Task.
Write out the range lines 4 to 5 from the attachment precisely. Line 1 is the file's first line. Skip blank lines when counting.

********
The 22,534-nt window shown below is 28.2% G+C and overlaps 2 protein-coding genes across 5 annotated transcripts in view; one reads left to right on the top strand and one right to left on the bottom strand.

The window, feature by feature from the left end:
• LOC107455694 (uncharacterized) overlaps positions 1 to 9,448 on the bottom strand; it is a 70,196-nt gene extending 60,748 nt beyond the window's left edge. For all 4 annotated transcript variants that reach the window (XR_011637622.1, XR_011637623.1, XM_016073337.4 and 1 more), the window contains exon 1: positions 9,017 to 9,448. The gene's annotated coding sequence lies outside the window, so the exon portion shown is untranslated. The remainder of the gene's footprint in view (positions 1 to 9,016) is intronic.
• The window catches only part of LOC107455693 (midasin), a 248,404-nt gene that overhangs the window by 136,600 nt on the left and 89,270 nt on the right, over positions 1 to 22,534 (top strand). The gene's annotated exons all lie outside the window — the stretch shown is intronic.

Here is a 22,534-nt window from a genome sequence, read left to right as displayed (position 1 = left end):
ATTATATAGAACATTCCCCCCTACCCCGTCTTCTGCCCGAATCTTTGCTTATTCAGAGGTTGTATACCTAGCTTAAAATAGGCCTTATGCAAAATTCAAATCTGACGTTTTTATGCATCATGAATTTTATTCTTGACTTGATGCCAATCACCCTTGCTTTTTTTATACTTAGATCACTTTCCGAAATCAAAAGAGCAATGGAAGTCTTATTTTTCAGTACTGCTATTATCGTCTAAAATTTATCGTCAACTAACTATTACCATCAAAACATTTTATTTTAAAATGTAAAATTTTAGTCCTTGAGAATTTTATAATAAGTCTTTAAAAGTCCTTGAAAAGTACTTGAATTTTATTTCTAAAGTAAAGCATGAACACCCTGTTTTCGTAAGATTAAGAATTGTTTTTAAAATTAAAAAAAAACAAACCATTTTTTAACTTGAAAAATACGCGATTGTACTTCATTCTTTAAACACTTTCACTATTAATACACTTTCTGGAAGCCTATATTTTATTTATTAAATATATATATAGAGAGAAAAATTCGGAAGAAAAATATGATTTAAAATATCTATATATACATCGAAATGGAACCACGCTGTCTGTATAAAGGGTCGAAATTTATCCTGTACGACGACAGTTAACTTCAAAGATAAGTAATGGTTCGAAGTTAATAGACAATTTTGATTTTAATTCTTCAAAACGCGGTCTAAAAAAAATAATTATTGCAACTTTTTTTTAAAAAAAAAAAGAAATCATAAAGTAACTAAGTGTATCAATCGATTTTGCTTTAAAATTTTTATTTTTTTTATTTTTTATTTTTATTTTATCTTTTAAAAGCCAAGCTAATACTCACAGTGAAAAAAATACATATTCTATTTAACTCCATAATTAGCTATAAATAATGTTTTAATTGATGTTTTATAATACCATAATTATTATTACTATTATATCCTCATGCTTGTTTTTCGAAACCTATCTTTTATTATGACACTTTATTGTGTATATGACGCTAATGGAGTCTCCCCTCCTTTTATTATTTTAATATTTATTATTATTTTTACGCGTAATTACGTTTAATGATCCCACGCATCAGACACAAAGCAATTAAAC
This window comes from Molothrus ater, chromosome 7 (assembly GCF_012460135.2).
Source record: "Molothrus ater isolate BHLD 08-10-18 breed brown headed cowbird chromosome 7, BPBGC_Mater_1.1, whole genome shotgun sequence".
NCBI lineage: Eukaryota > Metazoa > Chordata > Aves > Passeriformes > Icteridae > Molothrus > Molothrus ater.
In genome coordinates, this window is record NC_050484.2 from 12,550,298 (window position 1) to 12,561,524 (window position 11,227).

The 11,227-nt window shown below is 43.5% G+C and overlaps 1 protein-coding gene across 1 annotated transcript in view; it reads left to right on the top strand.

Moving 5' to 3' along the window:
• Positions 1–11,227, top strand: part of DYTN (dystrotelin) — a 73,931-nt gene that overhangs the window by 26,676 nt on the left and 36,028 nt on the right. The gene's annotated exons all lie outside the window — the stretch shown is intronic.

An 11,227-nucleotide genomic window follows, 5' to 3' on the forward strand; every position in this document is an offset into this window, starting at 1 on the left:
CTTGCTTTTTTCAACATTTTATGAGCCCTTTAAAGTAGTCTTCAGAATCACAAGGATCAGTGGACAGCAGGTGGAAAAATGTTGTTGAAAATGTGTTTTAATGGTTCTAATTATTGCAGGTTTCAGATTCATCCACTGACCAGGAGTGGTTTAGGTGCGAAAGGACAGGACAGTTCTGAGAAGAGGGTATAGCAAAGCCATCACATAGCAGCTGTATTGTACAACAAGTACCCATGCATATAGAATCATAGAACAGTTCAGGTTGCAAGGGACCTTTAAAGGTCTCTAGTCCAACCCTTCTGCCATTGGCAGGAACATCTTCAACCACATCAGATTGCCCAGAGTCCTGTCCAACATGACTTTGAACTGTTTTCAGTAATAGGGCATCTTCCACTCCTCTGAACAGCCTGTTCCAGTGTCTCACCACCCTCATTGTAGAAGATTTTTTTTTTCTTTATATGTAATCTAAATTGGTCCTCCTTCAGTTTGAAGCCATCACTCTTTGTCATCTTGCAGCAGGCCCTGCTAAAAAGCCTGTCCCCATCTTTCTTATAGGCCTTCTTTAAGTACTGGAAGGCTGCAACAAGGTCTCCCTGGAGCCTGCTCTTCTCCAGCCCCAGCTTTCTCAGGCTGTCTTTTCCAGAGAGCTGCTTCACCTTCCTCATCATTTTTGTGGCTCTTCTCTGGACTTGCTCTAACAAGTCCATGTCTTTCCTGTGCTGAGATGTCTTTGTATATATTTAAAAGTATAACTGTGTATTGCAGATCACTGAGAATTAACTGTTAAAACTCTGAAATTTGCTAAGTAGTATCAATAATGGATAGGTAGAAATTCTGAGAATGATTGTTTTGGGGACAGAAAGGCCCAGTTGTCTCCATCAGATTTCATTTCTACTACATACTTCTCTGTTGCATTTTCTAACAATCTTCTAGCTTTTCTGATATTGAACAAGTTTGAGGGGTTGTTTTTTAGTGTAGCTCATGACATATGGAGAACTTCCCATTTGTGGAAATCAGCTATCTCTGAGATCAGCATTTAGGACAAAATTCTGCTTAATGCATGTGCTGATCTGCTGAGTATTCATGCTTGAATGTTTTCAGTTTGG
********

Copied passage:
• The window catches only part of LOC107455693 (midasin), a 248,404-nt gene that overhangs the window by 136,600 nt on the left and 89,270 nt on the right, over positions 1 to 22,534 (top strand). The gene's annotated exons all lie outside the window — the stretch shown is intronic.

Here is a 22,534-nt window from a genome sequence, read left to right as displayed (position 1 = left end):